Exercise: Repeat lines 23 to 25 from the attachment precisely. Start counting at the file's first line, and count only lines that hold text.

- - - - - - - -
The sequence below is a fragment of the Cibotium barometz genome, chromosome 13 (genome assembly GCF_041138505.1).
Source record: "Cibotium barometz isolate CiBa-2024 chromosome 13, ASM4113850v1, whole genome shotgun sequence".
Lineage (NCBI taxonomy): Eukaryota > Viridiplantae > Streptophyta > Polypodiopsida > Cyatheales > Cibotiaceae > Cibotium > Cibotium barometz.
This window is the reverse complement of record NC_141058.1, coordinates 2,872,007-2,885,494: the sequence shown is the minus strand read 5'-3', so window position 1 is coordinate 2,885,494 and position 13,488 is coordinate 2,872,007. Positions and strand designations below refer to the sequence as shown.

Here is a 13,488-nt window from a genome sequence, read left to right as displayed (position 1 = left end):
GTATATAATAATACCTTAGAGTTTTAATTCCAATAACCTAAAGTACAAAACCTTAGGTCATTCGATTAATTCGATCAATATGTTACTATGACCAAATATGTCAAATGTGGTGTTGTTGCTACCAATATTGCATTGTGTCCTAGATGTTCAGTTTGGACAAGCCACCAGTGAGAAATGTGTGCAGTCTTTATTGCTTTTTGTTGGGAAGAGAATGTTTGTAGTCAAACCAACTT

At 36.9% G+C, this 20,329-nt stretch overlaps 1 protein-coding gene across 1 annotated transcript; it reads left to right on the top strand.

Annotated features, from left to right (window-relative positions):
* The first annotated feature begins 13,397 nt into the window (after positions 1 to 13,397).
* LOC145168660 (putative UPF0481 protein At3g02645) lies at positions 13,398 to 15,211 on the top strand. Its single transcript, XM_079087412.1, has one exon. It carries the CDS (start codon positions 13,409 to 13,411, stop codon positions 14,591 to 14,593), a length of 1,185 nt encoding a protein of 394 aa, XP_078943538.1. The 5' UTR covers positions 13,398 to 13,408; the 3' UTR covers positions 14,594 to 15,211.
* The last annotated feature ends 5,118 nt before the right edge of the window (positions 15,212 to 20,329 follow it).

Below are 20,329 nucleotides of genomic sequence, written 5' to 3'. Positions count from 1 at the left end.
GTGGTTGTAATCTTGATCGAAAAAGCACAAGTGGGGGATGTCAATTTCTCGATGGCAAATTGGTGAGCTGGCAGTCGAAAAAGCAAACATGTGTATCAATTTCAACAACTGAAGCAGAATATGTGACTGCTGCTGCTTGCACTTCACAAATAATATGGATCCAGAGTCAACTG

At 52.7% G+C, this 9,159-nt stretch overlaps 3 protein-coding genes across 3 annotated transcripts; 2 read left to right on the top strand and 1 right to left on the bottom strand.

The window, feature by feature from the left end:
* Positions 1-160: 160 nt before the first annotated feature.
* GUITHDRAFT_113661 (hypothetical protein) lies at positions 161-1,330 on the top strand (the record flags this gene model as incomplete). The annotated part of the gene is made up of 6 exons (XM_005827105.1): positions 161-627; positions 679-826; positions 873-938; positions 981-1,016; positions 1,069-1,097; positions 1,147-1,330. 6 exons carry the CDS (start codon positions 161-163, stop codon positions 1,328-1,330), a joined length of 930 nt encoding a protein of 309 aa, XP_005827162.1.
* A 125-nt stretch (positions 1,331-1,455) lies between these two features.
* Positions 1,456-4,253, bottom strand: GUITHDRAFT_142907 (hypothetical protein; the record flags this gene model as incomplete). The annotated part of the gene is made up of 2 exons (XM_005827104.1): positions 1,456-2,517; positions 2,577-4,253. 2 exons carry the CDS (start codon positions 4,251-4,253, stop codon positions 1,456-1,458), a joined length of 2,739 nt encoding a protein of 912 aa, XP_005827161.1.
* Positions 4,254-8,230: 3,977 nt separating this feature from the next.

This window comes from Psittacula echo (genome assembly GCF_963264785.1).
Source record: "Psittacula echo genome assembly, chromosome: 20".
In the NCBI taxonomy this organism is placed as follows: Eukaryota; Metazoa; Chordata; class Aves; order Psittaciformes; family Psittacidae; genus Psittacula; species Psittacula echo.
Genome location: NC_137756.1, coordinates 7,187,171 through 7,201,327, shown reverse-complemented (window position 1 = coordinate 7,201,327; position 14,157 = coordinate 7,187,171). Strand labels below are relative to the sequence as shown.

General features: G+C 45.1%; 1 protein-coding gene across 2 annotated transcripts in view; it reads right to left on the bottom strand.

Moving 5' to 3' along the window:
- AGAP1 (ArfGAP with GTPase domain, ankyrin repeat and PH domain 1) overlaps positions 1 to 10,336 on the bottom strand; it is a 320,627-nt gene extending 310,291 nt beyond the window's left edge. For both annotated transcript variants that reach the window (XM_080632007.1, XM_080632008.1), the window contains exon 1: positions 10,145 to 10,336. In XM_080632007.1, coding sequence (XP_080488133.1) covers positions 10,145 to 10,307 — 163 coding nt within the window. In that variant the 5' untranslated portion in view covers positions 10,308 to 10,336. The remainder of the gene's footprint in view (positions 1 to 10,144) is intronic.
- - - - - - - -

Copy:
In the NCBI taxonomy this organism is placed as follows: Eukaryota; Metazoa; Chordata; class Aves; order Psittaciformes; family Psittacidae; genus Psittacula; species Psittacula echo.
Genome location: NC_137756.1, coordinates 7,187,171 through 7,201,327, shown reverse-complemented (window position 1 = coordinate 7,201,327; position 14,157 = coordinate 7,187,171). Strand labels below are relative to the sequence as shown.

General features: G+C 45.1%; 1 protein-coding gene across 2 annotated transcripts in view; it reads right to left on the bottom strand.